The main reason I was the one to stay with the baby all night was, of course, that I’m the one with the breasts. Another reason was that Daniel returned to work 2 weeks after Nicholas was born, while I was off for 12 weeks and could nap during the day. Also, even when hormones aren’t involved, I am much less affected by sleep disruption and deprivation than Daniel is–in couples that are the other way around, it may make sense for Mama to pump some milk during the day so that Daddy can do a night feeding.
However, once I went back to work, I was working a fixed schedule whereas Daniel had flextime, so at times when I felt dangerously exhausted and Nicholas just would not sleep, I could ask Daniel to take him downstairs for a while. Daniel would then sleep late in the morning and go to work later.
During this stage, I learned that Nicholas generally would be calmer and happier if I took him places. Often I’d just go for a walk, with him in a carrier, and when he fell asleep then I’d go to the nearest coffeehouse and relax with coffee and a muffin. 🙂 We took him to parties, restaurants, church, museums, and all other places we normally go that aren’t actually dangerous to a baby–even if nobody else brings babies or children there. Nicholas would quietly observe the activities of bigger people until he fell asleep. Noise, light, and activity didn’t bother him; he’d just sleep when sleepy and wake when rested. So convenient! Seeing that he could fall asleep in distracting situations, I made sure he had plenty of opportunities to keep doing that so he would not lose the ability. If he was asleep on the bed when it was time to go somewhere, I simply picked him up and put him in the carrier; this might wake him (in which case he might have to nurse before we could leave–I allowed time for that), or he might wake later and look surprised at the change of scene!
The other advance in this stage was that Nicholas began to stay asleep even if there was nobody in the room. Earlier, I could get up while he was napping, but then I or someone else needed to be nearby at least every few minutes, or he’d wake and PANIC. It was annoying, but it’s really a very sensible instinct–in the cave-dwelling days, if your parents left you lying around alone, BEARS could get you!! So it makes sense that babies arrive with an alarm system to notify you if you’ve left them alone, and it just takes a couple months to adjust the alarm triggers to suit our low-risk modern environment.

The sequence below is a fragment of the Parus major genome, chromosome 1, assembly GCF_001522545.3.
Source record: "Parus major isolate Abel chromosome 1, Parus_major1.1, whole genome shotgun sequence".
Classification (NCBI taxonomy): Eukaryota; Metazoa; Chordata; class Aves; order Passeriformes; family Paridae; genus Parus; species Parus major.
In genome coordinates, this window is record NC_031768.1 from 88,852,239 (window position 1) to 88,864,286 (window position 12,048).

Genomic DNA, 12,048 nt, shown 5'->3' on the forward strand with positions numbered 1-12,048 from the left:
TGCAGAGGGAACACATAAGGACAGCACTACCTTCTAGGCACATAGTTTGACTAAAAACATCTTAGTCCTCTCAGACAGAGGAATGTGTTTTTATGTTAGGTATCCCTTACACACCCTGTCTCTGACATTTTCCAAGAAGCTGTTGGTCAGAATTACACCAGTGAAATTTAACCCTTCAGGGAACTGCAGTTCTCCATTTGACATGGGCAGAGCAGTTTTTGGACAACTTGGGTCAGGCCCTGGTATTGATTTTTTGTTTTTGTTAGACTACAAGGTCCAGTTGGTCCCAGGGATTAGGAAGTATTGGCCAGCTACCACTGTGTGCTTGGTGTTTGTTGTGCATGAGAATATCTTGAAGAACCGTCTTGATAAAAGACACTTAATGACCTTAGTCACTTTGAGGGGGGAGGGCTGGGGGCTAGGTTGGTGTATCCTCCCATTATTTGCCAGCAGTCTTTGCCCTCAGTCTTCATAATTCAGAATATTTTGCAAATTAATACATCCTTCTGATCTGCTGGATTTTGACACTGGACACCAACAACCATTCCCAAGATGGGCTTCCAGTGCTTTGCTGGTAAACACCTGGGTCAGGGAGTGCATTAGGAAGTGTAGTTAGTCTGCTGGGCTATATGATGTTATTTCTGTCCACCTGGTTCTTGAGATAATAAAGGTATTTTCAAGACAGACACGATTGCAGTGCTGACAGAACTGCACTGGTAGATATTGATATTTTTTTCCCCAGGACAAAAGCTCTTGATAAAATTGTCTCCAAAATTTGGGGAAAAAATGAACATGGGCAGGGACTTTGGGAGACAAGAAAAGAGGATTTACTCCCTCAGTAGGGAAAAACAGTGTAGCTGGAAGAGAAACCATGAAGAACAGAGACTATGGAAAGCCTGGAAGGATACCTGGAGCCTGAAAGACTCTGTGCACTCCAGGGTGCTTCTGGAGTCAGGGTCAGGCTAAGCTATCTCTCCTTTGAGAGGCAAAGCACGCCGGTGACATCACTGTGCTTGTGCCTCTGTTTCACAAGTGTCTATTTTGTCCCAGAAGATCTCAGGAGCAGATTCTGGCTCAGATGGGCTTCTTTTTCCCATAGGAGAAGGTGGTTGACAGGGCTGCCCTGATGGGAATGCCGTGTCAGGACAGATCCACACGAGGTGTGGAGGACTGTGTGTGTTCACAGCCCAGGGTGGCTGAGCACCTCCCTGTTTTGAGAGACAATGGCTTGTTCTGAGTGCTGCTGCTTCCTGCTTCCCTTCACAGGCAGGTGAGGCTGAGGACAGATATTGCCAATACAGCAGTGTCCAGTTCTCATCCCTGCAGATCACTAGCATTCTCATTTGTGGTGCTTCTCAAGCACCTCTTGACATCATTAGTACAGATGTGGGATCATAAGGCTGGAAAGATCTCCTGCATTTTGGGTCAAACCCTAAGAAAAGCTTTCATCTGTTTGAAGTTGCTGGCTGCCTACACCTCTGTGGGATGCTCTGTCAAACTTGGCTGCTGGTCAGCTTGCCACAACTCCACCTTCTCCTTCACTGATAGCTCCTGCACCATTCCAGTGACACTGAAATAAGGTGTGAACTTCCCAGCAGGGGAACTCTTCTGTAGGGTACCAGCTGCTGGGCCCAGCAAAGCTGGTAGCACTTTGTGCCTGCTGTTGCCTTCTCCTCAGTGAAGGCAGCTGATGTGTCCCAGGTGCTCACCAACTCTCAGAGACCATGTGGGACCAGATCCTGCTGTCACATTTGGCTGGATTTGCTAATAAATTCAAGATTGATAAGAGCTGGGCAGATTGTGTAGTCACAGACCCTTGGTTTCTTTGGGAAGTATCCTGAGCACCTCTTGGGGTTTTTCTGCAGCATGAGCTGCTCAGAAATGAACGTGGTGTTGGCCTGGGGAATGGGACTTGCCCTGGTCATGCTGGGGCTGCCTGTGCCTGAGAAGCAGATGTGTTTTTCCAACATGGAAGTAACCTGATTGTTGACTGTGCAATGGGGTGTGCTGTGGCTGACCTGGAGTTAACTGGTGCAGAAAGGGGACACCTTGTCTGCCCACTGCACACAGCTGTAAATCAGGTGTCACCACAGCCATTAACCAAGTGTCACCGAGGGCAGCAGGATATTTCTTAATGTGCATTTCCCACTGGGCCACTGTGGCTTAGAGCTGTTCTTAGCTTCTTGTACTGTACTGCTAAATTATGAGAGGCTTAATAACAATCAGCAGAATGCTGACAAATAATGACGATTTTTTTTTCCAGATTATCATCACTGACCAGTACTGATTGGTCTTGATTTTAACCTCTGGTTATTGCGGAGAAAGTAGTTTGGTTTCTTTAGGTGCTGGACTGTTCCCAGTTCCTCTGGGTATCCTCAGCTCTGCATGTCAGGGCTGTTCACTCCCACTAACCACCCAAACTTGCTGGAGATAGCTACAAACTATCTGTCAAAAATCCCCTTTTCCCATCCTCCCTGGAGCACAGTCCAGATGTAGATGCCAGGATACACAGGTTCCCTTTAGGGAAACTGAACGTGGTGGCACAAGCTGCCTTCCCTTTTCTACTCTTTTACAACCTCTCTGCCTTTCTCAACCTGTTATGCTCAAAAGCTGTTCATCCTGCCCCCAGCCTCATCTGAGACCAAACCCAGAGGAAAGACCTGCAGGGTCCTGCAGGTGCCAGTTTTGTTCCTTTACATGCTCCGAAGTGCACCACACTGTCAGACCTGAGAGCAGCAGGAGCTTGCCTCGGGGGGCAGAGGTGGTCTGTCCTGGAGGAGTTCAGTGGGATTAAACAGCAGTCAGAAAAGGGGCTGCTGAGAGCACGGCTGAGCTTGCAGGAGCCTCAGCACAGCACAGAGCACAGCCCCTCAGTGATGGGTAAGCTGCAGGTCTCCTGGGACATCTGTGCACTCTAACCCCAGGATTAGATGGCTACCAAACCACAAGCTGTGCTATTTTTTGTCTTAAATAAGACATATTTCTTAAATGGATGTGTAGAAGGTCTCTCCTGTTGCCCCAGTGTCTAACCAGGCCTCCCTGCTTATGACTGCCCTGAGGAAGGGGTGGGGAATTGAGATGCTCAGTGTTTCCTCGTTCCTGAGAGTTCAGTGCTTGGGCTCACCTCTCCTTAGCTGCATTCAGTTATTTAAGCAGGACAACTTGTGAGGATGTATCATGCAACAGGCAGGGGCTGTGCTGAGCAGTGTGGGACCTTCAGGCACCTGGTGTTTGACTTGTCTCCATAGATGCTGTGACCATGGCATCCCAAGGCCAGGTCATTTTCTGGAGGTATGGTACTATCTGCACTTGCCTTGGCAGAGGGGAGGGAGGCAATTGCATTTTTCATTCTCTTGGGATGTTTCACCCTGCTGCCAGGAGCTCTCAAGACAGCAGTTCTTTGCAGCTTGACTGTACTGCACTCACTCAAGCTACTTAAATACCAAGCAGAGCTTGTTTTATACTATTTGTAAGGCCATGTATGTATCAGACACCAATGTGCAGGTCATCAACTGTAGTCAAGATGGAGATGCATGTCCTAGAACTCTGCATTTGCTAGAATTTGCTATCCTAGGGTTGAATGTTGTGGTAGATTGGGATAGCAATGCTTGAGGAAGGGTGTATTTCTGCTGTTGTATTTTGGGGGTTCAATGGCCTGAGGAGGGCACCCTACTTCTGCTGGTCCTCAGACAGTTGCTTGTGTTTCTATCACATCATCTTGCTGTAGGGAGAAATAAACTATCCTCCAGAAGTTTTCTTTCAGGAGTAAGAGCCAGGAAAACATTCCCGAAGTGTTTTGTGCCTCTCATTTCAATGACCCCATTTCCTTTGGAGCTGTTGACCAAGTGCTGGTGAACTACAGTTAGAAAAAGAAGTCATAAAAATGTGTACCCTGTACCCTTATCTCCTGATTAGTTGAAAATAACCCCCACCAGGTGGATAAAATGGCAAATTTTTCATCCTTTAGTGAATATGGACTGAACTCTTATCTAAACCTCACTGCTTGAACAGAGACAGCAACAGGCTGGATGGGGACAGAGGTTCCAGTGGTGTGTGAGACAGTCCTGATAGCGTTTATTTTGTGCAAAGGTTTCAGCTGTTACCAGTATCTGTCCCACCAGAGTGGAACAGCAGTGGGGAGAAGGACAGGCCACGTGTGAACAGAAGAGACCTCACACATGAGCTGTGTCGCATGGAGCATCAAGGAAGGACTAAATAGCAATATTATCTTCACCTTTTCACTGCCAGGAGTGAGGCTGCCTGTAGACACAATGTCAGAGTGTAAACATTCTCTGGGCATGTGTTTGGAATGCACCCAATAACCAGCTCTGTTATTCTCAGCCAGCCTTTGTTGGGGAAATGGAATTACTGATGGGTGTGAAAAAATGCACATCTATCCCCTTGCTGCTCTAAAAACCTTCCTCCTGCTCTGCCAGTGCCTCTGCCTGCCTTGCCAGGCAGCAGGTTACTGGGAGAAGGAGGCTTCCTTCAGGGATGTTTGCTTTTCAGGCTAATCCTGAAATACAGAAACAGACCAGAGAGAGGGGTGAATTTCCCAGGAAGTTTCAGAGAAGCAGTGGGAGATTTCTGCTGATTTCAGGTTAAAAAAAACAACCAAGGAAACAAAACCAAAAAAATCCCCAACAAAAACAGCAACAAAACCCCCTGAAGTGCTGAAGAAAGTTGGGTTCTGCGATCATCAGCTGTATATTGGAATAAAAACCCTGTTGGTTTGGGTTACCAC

During the hours when I hoped to sleep, I nursed him lying on the bed, and then if he fell asleep I’d go to sleep too; if he didn’t fall asleep nursing, we’d continue lying quietly on the bed for a while, and sometimes he’d go to sleep. At other times, I nursed sitting up, and if he fell asleep I’d hold him and read my book (I’m a big fan of reading while nursing!) until he was out cold and then put him on the bed or in his infant seat and go do something else.
5-12 months old
Nicholas typically slept a 5-hour stretch sometime during the night and nursed every 2-3 hours the rest of the night, rarely staying awake once he was done nursing. At this point I felt like I was basically getting a full night’s sleep. He napped for about an hour around 10am, napped for about 2 hours around 2pm, and napped for about an hour around 5pm. Three naps, one starting on the way home from childcare or shortly after we got home so that I could eat dinner! I was thrilled.
When he was 7 months old, I wrote this list of what I did at times when he did stay awake after nursing during the night:
- I check to make sure he doesn’t need a diaper change.
- I hold him upright for a few minutes and see if he burps.
- I look for any other things making him uncomfortable, like being tangled in the sheet.
- I lie down at the outer edge of the bed, close my eyes, and ignore him. Often he will play for a while (making enough noise to keep me awake, but I try to model sleeping) and then go to sleep.
- If he begins a “pain” cry or sounds really miserable, I turn on the light and check for injury. If I find something like a scratch from his fingernail, I clean it and soothe him. If I don’t find anything, I give him a half-dose of baby ibuprofen. I figure maybe he’s teething, or he “slept wrong” and has a painful kink somewhere. At any rate, he often conks out right after that.
- If all else fails, we go downstairs, and I stand around bouncing him in time to music. This is not a “reward” for his “bad” behavior. This is an acknowledgement that we can’t sleep right now and are going to try something else for a little while, and we’re going to do it downstairs so we don’t disturb Daddy or the neighbors. (We live in a rowhouse; all bedrooms are upstairs.) Interestingly, it seems to help if I have something else to think about–if I don’t have anything on my mind, I get one of my books of house-plans or something like that to stare at hands-free. I’m not sure if that helps because it calms my irritation with his crankiness, or because when I’m paying less attention I bounce him in a more repetitive way instead of “dancing”. Anyway, the real trick is not to set him down too soon; he needs to be really zonked out or he’ll wake up when laid down. We stay downstairs until he’s been asleep in my arms for 10 minutes, and then we go back to bed.
Once Nicholas learned to crawl, if he woke and found himself alone in the room, he no longer cried until someone came. Instead, he would climb down from his bed and come looking for us. We usually heard the pitter-patter of little knees on the hardwood floor, but if we didn’t we’d soon see him, or if we were in the basement he’d knock on the latched door at the top of the stairs. He never once decided to go unsupervised and wreak havoc in some other room; we really appreciated that!